Being red is the color of a white sun where it lingers on an arm. Color of time lost in sparks, of space lost inside dance. Red of walks by the railroad in the flush of youth, while our steps released the squeaks of shoots reaching for the light. Scarlet of sin, crimson of fresh blood, ruby and garnet of the jewel bed, early sunshine, vestiges of the late sun as it turns green and disappears. Be calm. Do not give in to the rabid red throat of age. In a red world, imprint the valentine and blush of romance for the dark. It has come. You will not be this quick-to-redden forever. You will be green again, again and again.
Marvin Bell - 1937-2020
To an Adolescent Weeping Willow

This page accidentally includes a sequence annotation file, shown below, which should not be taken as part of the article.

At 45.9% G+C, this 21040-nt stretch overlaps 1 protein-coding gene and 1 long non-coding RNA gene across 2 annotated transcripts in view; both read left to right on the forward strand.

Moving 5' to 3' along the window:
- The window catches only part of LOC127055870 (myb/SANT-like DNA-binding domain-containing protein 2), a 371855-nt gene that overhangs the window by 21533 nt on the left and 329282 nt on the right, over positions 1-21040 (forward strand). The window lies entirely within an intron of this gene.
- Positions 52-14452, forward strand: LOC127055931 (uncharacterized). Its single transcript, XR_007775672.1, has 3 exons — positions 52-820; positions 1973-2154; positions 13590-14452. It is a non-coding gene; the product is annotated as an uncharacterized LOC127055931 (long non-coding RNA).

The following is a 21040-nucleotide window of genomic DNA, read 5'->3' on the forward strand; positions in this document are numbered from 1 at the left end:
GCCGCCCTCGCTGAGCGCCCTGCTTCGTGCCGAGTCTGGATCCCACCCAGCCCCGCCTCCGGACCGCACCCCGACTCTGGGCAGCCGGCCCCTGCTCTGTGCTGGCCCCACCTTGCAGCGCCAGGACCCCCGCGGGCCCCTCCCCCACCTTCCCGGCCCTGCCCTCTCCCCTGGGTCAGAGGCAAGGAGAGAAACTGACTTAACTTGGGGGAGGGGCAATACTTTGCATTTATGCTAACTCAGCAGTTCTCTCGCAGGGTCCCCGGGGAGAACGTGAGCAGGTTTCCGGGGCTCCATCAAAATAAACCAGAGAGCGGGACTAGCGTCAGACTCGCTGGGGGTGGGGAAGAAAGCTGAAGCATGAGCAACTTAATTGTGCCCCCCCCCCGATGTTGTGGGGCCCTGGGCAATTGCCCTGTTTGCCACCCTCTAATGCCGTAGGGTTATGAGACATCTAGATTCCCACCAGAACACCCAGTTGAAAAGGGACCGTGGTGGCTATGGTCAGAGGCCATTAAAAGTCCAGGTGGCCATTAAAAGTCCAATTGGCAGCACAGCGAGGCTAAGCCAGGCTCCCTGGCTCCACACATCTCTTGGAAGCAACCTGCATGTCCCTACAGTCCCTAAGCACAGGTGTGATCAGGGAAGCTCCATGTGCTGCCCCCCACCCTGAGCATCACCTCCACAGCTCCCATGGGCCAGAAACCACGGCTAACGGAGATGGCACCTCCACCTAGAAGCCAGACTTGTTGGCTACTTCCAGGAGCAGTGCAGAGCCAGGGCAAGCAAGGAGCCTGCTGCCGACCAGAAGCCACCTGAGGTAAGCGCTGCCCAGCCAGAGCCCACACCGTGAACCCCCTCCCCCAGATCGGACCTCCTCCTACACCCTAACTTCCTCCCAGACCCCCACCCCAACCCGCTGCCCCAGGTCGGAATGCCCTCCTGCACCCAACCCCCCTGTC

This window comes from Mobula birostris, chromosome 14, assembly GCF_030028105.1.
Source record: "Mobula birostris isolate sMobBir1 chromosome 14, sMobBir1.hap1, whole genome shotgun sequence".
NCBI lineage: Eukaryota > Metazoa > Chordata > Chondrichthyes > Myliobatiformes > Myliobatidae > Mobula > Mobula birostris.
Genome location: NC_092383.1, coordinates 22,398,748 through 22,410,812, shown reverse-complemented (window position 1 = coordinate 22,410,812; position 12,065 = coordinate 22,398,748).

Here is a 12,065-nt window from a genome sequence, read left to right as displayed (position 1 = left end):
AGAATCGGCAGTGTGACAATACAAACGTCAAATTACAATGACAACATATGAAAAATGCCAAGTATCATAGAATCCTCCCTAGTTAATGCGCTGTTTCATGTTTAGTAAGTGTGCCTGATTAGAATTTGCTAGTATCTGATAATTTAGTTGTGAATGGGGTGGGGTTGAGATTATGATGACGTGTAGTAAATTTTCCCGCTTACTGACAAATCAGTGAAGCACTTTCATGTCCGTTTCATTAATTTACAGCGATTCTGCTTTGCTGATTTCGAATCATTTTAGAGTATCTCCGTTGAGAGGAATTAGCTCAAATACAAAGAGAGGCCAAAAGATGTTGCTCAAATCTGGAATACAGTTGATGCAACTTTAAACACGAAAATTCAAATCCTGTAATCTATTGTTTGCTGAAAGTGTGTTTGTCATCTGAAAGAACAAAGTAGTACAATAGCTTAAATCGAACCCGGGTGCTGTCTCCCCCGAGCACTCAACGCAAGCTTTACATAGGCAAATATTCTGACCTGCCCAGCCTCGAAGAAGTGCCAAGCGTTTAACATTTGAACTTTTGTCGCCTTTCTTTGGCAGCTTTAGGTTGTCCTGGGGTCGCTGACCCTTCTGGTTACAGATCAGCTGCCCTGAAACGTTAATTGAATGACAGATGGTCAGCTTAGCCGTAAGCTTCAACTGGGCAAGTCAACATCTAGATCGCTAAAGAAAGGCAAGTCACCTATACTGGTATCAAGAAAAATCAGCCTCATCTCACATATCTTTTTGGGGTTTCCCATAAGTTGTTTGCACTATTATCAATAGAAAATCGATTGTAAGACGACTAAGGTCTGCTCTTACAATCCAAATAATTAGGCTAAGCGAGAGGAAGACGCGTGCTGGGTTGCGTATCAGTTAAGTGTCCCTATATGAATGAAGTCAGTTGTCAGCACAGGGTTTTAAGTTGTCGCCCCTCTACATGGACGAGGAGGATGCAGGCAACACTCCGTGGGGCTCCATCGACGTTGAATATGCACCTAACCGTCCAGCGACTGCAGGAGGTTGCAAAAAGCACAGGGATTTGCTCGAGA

I don't know what you think you're doing, sweeping the ground. You do it so easily, backhanded, forehanded. You hardly bend. Really, you sway. What can it mean when a thing is so easy? I threw dirt on my father's floor. Not dirt, but a chopped green dirt which picked up dirt. I pushed the push broom. I oiled the wooden floor of the store. He bent over and lifted the coal into the coal stove. With the back of the shovel he came down on the rat just topping the bin and into the fire. What do you think?—Did he sway? Did he kiss a rock for luck? Did he soak up water and climb into light and turn and turn? Did he weep and weep in the yard? Yes, I think he did. Yes, now I think he did. So, Willow, you come sweep my floor. I have no store. I have a yard. A big yard. I have a song to weep. I have a cry. You who rose up from the dirt, because I put you there and like to walk my head in under your earliest feathery branches— what can it mean when a thing is so easy? It means you are a boy.